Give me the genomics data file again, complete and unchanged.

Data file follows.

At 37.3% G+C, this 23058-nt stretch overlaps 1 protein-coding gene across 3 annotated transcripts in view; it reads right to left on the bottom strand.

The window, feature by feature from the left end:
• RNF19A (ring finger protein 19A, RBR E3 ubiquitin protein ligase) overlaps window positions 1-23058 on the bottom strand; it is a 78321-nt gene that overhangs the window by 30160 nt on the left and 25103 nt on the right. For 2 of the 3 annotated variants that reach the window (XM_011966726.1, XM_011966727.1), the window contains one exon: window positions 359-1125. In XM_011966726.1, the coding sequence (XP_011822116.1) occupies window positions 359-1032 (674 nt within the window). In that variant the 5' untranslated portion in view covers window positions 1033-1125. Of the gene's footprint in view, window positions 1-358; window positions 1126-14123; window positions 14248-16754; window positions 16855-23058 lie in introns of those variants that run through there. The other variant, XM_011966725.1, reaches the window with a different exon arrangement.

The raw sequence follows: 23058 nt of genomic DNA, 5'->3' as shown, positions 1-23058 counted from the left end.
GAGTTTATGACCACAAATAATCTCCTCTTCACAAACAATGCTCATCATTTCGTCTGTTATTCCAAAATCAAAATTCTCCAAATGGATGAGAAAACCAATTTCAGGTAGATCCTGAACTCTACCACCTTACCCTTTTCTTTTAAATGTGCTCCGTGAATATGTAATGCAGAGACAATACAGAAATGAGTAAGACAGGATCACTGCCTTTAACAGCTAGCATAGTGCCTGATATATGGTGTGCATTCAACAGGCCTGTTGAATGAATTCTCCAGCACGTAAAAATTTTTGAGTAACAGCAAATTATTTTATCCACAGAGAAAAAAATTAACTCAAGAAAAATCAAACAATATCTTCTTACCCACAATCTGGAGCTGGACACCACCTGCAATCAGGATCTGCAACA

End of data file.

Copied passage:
At 37.3% G+C, this 23058-nt stretch overlaps 1 protein-coding gene across 3 annotated transcripts in view; it reads right to left on the bottom strand.

The window, feature by feature from the left end:
• RNF19A (ring finger protein 19A, RBR E3 ubiquitin protein ligase) overlaps window positions 1-23058 on the bottom strand; it is a 78321-nt gene that overhangs the window by 30160 nt on the left and 25103 nt on the right. For 2 of the 3 annotated variants that reach the window (XM_011966726.1, XM_011966727.1), the window contains one exon: window positions 359-1125. In XM_011966726.1, the coding sequence (XP_011822116.1) occupies window positions 359-1032 (674 nt within the window). In that variant the 5' untranslated portion in view covers window positions 1033-1125. Of the gene's footprint in view, window positions 1-358; window positions 1126-14123; window positions 14248-16754; window positions 16855-23058 lie in introns of those variants that run through there. The other variant, XM_011966725.1, reaches the window with a different exon arrangement.

The raw sequence follows: 23058 nt of genomic DNA, 5'->3' as shown, positions 1-23058 counted from the left end.
GAGTTTATGACCACAAATAATCTCCTCTTCACAAACAATGCTCATCATTTCGTCTGTTATTCCAAAATCAAAATTCTCCAAATGGATGAGAAAACCAATTTCAGGTAGATCCTGAACTCTACCACCTTACCCTTTTCTTTTAAATGTGCTCCGTGAATATGTAATGCAGAGACAATACAGAAATGAGTAAGACAGGATCACTGCCTTTAACAGCTAGCATAGTGCCTGATATATGGTGTGCATTCAACAGGCCTGTTGAATGAATTCTCCAGCACGTAAAAATTTTTGAGTAACAGCAAATTATTTTATCCACAGAGAAAAAAATTAACTCAAGAAAAATCAAACAATATCTTCTTACCCACAATCTGGAGCTGGACACCACCTGCAATCAGGATCTGCAACA